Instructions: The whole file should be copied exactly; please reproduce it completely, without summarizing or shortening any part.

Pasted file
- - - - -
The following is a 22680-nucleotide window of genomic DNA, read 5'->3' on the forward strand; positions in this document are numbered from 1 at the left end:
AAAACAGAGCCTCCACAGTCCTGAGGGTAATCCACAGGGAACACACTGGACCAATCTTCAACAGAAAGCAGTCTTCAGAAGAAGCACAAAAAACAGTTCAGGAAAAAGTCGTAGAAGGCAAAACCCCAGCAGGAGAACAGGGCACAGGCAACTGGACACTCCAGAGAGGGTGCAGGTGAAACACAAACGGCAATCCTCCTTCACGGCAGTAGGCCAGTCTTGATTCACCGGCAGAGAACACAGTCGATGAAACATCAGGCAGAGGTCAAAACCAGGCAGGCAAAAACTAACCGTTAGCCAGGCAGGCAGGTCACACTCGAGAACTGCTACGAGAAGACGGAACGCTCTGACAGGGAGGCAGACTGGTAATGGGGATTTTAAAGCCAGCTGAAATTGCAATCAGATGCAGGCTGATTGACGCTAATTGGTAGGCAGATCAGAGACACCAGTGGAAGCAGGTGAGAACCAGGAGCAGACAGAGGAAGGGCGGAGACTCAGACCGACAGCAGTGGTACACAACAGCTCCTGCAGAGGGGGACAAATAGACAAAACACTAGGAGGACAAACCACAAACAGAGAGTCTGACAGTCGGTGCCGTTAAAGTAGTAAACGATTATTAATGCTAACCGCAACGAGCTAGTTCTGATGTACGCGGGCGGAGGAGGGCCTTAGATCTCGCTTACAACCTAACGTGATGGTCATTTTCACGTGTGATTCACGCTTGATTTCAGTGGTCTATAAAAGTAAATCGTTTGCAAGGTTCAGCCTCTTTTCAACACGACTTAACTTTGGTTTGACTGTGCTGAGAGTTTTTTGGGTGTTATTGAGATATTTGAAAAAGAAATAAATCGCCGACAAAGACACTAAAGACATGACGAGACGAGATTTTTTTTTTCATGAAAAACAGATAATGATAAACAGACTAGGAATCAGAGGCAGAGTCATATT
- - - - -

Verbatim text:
The following is a 22680-nucleotide window of genomic DNA, read 5'->3' on the forward strand; positions in this document are numbered from 1 at the left end:
AAAACAGAGCCTCCACAGTCCTGAGGGTAATCCACAGGGAACACACTGGACCAATCTTCAACAGAAAGCAGTCTTCAGAAGAAGCACAAAAAACAGTTCAGGAAAAAGTCGTAGAAGGCAAAACCCCAGCAGGAGAACAGGGCACAGGCAACTGGACACTCCAGAGAGGGTGCAGGTGAAACACAAACGGCAATCCTCCTTCACGGCAGTAGGCCAGTCTTGATTCACCGGCAGAGAACACAGTCGATGAAACATCAGGCAGAGGTCAAAACCAGGCAGGCAAAAACTAACCGTTAGCCAGGCAGGCAGGTCACACTCGAGAACTGCTACGAGAAGACGGAACGCTCTGACAGGGAGGCAGACTGGTAATGGGGATTTTAAAGCCAGCTGAAATTGCAATCAGATGCAGGCTGATTGACGCTAATTGGTAGGCAGATCAGAGACACCAGTGGAAGCAGGTGAGAACCAGGAGCAGACAGAGGAAGGGCGGAGACTCAGACCGACAGCAGTGGTACACAACAGCTCCTGCAGAGGGGGACAAATAGACAAAACACTAGGAGGACAAACCACAAACAGAGAGTCTGACAGTCGGTGCCGTTAAAGTAGTAAACGATTATTAATGCTAACCGCAACGAGCTAGTTCTGATGTACGCGGGCGGAGGAGGGCCTTAGATCTCGCTTACAACCTAACGTGATGGTCATTTTCACGTGTGATTCACGCTTGATTTCAGTGGTCTATAAAAGTAAATCGTTTGCAAGGTTCAGCCTCTTTTCAACACGACTTAACTTTGGTTTGACTGTGCTGAGAGTTTTTTGGGTGTTATTGAGATATTTGAAAAAGAAATAAATCGCCGACAAAGACACTAAAGACATGACGAGACGAGATTTTTTTTTTCATGAAAAACAGATAATGATAAACAGACTAGGAATCAGAGGCAGAGTCATATT